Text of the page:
In the Main Event, they featured 20 year-old, welterweight Victor “Sina” Fonseca (8-2-1 with 6 KOs) of Tijuana going up against 23 year-old, Oscar Godoy (12-2-0, 6 KOs) from Watsonville, CA.
Godoy’s two losses were a four round split decision in his second fight to Anthony Wheaton in 2010 and a 7th round KO loss to Joshua Marks in 2012. At this point in his career Marks has KO’d eight of his opponents.
Fonseca has a similar background. He lost his first professional fight to the undefeated Felix Orozco and his second to the celebrated Levan “The Wolf” Ghvamichava (11-1, 8 KOs) from the republic of Georgia.
Without a doubt, the matchmaker had hit a home run when he matched up these two young stallions.
On Friday night, Godoy got off to a quick start and most assuredly took the first three rounds by outboxing Fonseca. By round four, Fonseca started to match Godoy’s output.
In rounds five through seven, Fonseca rallied and hurt Godoy with some heavy shots to the body and head. The mood in the Fonseca corner hit a peak after “Sina” had Godoy in trouble and before returning to his corner had his arms held high. Thoughts of a pending knockout were evident.
Back came the well conditioned Godoy in the final round to prove he wanted it more. He out-boxed Fonseca who by this time was tiring. Fonseca’s punches still had a lot of power but they were now wild and off the mark.
According to the judges, two had Godoy winning and the third judge saw the fight as a Draw. As a result, Godoy registered his 13th victory, this one by split decision.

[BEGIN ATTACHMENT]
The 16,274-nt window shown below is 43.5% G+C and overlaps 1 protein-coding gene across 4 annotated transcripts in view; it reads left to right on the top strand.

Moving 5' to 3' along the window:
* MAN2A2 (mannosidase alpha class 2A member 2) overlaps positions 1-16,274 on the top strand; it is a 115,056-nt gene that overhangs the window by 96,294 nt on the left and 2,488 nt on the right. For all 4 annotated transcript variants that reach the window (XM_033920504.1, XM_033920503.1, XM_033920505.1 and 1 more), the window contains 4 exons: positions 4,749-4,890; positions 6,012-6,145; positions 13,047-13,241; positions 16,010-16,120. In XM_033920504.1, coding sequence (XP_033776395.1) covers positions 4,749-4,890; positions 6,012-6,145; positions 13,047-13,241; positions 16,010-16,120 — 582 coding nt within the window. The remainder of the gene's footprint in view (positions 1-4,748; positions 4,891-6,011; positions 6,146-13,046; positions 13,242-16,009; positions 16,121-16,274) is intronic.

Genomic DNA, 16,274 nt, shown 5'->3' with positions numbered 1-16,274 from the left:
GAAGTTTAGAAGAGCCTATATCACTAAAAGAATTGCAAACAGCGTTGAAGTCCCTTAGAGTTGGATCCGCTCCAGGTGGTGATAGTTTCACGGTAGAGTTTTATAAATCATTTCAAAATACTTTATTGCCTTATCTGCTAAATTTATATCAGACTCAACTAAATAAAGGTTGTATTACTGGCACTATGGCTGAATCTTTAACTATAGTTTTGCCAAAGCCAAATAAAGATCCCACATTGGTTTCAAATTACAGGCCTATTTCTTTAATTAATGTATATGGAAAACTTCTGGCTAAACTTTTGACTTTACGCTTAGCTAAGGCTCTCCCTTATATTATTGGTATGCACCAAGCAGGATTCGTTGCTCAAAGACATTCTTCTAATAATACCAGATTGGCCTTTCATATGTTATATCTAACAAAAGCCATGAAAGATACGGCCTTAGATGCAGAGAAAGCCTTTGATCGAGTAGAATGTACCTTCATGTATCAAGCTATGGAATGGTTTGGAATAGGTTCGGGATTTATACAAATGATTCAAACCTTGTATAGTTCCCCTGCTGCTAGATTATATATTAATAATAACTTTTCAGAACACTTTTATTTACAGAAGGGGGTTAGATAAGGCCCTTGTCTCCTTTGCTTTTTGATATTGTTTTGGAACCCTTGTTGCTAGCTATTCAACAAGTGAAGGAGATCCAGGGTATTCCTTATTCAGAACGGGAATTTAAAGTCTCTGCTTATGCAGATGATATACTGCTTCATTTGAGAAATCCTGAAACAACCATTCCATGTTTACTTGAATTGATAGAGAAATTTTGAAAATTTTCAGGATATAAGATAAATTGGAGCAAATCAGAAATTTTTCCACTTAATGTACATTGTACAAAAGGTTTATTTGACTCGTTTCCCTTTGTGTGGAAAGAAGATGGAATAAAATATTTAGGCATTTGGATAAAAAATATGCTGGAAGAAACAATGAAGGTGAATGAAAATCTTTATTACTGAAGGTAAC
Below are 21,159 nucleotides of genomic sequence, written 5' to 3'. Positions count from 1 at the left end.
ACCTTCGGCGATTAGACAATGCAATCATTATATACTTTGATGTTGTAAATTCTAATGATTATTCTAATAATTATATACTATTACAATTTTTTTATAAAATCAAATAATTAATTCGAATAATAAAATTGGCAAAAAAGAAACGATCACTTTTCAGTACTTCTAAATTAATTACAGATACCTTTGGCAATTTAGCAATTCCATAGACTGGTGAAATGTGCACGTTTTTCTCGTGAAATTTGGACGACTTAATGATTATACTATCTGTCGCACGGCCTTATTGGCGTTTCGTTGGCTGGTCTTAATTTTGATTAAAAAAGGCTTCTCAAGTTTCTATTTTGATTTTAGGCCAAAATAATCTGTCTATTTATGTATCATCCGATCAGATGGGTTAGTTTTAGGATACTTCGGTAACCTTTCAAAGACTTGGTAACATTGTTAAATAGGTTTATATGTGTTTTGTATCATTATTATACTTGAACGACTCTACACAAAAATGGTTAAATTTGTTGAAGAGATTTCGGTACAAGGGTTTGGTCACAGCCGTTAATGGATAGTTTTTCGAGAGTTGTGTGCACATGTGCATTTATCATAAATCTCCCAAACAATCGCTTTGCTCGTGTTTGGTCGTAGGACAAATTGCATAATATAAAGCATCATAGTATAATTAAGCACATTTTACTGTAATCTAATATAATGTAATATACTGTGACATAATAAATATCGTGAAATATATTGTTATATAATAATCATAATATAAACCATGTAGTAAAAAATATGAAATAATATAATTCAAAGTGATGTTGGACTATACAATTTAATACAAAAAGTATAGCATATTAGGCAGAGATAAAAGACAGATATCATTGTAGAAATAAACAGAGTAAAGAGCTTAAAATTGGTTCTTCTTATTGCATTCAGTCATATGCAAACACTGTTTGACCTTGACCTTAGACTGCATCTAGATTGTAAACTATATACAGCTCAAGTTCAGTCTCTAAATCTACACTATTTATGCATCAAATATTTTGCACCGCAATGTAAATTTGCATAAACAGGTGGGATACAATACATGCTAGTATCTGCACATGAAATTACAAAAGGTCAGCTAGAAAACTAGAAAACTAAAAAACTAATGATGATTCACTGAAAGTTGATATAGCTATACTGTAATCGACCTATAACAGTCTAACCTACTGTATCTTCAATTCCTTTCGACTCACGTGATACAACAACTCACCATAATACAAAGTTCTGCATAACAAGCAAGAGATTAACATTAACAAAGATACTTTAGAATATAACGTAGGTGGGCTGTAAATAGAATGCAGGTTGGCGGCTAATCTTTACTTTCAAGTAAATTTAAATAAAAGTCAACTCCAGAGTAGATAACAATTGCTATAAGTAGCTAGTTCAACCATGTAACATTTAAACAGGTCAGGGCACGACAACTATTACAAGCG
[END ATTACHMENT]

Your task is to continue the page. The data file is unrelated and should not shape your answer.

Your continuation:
Also on the docket they had Blanca Raymundo (1-10) of San Bernardino, CA who lost to Seniesa Estrada who now goes to 3-0. This was Estrada’s second victory over Raymundo. The bout ended with an early stoppage. The only person Raymundo has ever beaten was the 38 year-old Katarina De la Cruz (2-8-1) from Los Angeles on October 6, 2012.
The other female bout had Candice Williams in her pro debut battling Celene Roman of Chino, CA (3-1-1) to a draw. This is the same Roman who began her career as a super featherweight, then dropped down to featherweight and then moved back up to lightweight.
In her last fight, on December 21, 2013, the 25-year-old defeated Crystal “La Morenasa” Morales, the IFBA female lightweight world title holder in a non-title bout at the Westin Bonaventure Hotel in downtown Los Angeles.
The remaining bout, featured 25 year-old, 6’3”, heavyweight Javier “Monster” Torres (6-0-1 with 3 KOs), from Long Beach, CA and signed by the Thompson Boxing Group, battling 25 year-old Rodney Hernandez of Modesto, CA (5-1-0, 1 KO) to a draw.
On the Marconi website, they state: “The Marconi Automotive Museum and Foundation for Kids strives to reach its goal of helping to raise a million dollars a year for at risk youth in Orange County. A large percentage of the net proceeds generated from their special events and tours are donated to local children’s charities.”
It would be interesting to note how much money was actually raised for this most noble cause.